The snack bar car brought some relief, and being at the end of the train gave us a view of some empty cabins. A few conductors came in for their evening meal. My husband asked the one in charge of our car, if we could switch in the best mix of sign language with the few Romanian words he knew. The somewhat handsome authority frowned, then glanced at me as I sat by an open window. Giving him my best puppy eyes, I pushed out my belly as much as possible, rubbing it as if I was pregnant. I know, I know shameless. Means to an end, and I had no qualms about it! He looked over at his boss who was in deep conversation with another, then he turned back to my husband, tapped his shoulder and said “Da” (which means yes in Romanian & Russian). We nodded our heads in gratitude. Hell, I could've laid a wet one on him, hardly appropriate after all I was with child...
Our hopes were quickly dashed, when both cabins were occupied on the way back to our little hell hole. The first by our former roommate in the skimpy mini-dress, and the second by a gypsy, whom I saw at the station in Bucharest begging for money. She probably was a stow-away, because I doubt she even had a ticket. So I resigned myself to our hidey hole inferno for the ten hour ordeal left ahead. A good night's sleep could have happened if pill induced. Unfortunately, I didn't have any such meds on hand. Of course my husband and daughter slept. Typical. So I plucked out my HTC from my backpack, went to my Kindle app and began re-reading Pride & Prejudice.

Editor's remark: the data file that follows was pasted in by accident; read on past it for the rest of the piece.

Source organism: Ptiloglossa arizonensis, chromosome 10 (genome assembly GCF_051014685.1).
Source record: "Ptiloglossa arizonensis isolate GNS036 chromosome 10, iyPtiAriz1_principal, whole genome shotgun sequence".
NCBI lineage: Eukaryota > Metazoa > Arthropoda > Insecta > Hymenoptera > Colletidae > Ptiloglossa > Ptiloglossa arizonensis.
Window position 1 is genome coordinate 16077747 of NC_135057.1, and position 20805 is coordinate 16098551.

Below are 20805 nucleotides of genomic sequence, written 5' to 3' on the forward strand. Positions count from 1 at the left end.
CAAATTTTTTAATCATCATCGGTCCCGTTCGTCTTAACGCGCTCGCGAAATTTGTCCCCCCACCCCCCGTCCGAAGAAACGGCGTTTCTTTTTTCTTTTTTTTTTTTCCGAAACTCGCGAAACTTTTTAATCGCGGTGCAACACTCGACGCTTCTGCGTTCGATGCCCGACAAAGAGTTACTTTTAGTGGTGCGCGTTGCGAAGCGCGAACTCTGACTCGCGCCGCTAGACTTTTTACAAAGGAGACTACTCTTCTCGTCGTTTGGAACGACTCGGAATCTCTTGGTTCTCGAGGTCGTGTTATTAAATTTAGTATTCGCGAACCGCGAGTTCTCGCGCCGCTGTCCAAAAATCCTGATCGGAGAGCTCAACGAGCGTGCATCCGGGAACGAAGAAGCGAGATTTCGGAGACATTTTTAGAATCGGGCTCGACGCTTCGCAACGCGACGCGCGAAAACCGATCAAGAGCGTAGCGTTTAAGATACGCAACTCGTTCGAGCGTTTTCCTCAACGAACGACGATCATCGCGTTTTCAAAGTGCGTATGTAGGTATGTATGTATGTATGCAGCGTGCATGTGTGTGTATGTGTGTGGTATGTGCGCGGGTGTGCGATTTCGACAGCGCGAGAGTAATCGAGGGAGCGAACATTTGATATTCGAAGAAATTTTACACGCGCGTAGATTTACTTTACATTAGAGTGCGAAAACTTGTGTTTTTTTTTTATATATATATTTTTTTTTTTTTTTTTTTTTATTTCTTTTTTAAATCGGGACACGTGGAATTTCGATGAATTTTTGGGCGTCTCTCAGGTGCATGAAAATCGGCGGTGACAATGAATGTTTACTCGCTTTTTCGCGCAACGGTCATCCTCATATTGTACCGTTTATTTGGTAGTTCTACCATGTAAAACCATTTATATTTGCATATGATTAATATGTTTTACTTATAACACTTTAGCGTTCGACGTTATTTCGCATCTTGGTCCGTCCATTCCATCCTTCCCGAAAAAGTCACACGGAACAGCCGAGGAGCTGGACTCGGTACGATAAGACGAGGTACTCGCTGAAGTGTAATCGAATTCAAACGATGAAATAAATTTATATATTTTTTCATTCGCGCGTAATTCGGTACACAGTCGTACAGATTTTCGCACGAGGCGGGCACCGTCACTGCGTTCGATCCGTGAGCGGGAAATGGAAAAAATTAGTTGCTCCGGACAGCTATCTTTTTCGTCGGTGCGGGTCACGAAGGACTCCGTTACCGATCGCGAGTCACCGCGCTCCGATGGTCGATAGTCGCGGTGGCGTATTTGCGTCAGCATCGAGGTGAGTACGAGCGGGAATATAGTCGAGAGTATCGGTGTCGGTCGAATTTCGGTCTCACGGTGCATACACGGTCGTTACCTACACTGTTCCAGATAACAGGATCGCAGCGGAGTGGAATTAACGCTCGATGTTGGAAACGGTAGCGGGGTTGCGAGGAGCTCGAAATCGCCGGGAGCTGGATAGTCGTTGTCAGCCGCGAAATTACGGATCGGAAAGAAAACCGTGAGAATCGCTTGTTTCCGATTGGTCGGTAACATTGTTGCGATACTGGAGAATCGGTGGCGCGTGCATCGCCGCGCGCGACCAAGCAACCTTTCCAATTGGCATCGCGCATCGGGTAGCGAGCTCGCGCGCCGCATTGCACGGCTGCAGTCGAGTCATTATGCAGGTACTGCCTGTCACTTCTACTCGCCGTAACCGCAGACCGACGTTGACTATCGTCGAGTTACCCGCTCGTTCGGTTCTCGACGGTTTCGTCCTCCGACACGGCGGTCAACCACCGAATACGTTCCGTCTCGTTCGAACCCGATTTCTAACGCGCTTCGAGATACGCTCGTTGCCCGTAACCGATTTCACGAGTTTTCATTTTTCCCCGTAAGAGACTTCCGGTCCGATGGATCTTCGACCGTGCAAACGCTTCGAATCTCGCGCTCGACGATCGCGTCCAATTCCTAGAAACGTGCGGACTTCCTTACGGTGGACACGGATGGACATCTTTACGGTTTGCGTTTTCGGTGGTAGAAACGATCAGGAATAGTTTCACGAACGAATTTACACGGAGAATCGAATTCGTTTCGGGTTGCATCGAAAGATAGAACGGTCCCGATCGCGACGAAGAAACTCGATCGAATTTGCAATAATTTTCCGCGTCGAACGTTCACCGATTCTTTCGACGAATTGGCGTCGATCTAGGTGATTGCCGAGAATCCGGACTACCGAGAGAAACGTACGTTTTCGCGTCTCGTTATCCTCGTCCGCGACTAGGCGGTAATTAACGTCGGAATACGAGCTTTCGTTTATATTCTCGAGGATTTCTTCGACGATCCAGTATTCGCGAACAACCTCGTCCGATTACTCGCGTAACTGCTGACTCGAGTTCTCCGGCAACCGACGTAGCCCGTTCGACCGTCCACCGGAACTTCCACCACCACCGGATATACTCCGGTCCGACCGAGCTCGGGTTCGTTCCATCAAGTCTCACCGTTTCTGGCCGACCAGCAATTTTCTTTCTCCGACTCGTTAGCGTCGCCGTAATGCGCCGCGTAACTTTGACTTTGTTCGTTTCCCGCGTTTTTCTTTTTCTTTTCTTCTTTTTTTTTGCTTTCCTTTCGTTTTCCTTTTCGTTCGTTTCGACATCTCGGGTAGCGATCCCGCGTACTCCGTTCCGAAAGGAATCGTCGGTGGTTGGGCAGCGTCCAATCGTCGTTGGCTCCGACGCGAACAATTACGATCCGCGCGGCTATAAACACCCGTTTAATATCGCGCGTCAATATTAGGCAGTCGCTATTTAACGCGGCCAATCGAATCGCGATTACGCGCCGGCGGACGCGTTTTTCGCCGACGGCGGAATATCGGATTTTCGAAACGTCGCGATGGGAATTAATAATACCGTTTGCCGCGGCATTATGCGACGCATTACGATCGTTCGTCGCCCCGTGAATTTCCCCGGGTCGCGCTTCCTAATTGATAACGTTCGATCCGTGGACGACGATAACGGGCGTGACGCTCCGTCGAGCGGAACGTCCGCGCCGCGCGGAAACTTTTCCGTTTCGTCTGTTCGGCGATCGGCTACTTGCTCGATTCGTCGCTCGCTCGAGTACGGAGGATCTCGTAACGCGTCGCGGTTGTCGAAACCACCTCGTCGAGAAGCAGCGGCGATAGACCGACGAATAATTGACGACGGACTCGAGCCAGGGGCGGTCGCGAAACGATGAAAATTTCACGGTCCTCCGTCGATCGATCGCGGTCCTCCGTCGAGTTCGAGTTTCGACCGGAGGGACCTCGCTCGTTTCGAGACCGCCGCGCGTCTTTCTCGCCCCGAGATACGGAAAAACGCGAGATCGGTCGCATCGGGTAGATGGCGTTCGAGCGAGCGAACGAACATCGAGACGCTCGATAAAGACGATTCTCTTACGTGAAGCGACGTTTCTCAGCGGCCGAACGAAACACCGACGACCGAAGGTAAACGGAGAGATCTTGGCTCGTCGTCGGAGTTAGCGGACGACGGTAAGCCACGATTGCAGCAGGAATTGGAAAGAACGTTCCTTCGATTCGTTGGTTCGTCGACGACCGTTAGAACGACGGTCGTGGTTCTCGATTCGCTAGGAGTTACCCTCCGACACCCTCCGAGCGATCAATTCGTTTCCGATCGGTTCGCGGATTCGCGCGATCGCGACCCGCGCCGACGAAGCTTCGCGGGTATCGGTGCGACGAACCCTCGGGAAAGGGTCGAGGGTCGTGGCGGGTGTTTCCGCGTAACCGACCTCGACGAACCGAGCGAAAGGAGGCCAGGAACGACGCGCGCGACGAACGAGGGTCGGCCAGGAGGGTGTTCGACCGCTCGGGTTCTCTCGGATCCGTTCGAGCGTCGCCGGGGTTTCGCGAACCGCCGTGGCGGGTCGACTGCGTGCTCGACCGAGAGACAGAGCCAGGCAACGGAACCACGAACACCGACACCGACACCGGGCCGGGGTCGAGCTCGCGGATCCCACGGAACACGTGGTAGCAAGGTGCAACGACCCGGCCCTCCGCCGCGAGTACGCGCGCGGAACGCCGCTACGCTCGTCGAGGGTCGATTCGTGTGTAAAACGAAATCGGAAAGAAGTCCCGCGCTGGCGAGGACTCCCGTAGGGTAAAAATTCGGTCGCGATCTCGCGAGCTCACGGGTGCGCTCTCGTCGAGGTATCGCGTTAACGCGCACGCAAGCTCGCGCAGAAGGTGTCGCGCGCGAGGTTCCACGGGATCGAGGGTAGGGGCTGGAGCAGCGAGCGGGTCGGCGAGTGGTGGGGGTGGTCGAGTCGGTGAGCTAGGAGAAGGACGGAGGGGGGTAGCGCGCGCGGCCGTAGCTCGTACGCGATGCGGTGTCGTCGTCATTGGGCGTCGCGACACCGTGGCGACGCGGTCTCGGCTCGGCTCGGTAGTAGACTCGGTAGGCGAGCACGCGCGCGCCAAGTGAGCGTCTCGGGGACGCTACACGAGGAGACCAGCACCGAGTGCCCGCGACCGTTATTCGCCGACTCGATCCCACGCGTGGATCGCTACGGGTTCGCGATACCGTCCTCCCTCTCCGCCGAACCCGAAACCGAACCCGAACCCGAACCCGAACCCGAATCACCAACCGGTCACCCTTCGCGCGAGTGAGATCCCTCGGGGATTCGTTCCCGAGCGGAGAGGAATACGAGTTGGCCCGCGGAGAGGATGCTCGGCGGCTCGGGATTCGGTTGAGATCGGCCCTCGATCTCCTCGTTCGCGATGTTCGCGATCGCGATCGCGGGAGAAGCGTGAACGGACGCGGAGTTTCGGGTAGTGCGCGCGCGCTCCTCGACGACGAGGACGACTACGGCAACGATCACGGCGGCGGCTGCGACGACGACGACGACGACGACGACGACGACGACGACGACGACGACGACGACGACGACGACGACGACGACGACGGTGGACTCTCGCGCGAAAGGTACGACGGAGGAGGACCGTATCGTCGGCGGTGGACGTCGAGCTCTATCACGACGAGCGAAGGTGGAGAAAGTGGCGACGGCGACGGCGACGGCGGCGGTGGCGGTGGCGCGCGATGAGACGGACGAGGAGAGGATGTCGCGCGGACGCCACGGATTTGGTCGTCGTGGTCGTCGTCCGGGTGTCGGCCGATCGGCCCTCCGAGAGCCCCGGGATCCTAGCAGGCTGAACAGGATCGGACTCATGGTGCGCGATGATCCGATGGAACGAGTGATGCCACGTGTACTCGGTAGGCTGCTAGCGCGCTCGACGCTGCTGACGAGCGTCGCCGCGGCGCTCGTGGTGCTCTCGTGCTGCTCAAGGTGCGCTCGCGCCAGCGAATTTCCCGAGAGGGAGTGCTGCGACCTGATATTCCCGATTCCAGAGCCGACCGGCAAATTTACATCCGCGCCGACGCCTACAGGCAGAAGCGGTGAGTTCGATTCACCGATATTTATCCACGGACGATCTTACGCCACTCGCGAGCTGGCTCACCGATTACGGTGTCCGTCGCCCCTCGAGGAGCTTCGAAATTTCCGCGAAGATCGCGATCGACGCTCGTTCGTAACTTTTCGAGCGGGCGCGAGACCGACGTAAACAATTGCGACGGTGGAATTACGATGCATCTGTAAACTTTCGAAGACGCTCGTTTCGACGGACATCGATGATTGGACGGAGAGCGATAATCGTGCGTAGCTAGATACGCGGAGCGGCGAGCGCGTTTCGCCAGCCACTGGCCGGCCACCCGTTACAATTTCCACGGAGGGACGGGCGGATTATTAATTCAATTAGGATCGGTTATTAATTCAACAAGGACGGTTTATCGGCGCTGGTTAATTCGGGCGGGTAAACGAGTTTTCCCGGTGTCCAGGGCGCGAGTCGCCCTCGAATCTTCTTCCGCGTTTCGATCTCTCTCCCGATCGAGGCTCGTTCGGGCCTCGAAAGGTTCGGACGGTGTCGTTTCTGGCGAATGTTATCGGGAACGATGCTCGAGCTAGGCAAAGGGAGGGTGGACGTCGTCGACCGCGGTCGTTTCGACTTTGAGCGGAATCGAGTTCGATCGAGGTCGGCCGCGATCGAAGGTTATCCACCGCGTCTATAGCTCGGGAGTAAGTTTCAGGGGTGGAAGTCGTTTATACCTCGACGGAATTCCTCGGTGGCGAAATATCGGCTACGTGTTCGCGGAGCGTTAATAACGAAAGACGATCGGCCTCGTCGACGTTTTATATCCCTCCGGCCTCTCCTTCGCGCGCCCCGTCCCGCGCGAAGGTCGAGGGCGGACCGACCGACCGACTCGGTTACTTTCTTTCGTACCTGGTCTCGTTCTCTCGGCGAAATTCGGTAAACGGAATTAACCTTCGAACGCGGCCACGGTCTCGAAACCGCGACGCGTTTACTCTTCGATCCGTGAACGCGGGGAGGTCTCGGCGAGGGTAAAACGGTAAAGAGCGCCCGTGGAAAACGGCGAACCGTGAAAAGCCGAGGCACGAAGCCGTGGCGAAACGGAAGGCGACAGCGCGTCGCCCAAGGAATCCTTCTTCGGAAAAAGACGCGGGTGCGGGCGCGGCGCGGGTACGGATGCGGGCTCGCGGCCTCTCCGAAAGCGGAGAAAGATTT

Around 2am, we were stopped at the Romanian border for exit control. No one, absolutely no one is allowed to the toilet, not even pregnant me. The conductor yelled at me, sort of. So I waddled back to my quarters in the best pregnant run I could muster, and silently giggled all the way. Ten minutes later, The border police appeared, brawny & scary in their military green uniforms. They took our passports which freaked me out, but I realized they took everyone's including little old lady roomie's. Once we got it back, the train was allowed to cross into Moldova. At this point, our conductor came to fetch me,, sneaking me into the toilet. He sternly told me I had one minute. Pregnant ladies always get preferential treatment.(wink, wink). Afterward, I rushed back to my cabin and waited. The Moldovan Border police round went smoother, faster, and much less scary.
Following our entry, I foolishly thought I could squeeze in a few hours of sleep (insert sinister laugh). About an hour or so after, we hit the part of the tracks that change. Yes, change. So this roughly two hour operation of actually elevating each individual car and replacing the corresponding boogies (the part that contains the axles & wheel sets, was quite tedious & loud. At this point my husband and daughter were up, curiously gazing out the window, both completely fascinated. He urged me to look out as well. Otherwise, I was being a “pooper”. Really?! No energy left to retaliate on that one. So I gave it a go, but since they were on the top bunk, their view was much better than mine, and frankly I had no interest. I picked up my phone again and continued reading Jane Austen's novel. Miraculously, I feel asleep for maybe two hours at most. Exhaustion knocked me out. I woke up shortly before we hit Chisinau. I have never been happier to see a city I've never been to nor had any desire to see before. Little did I know , the surprises didn't stop there.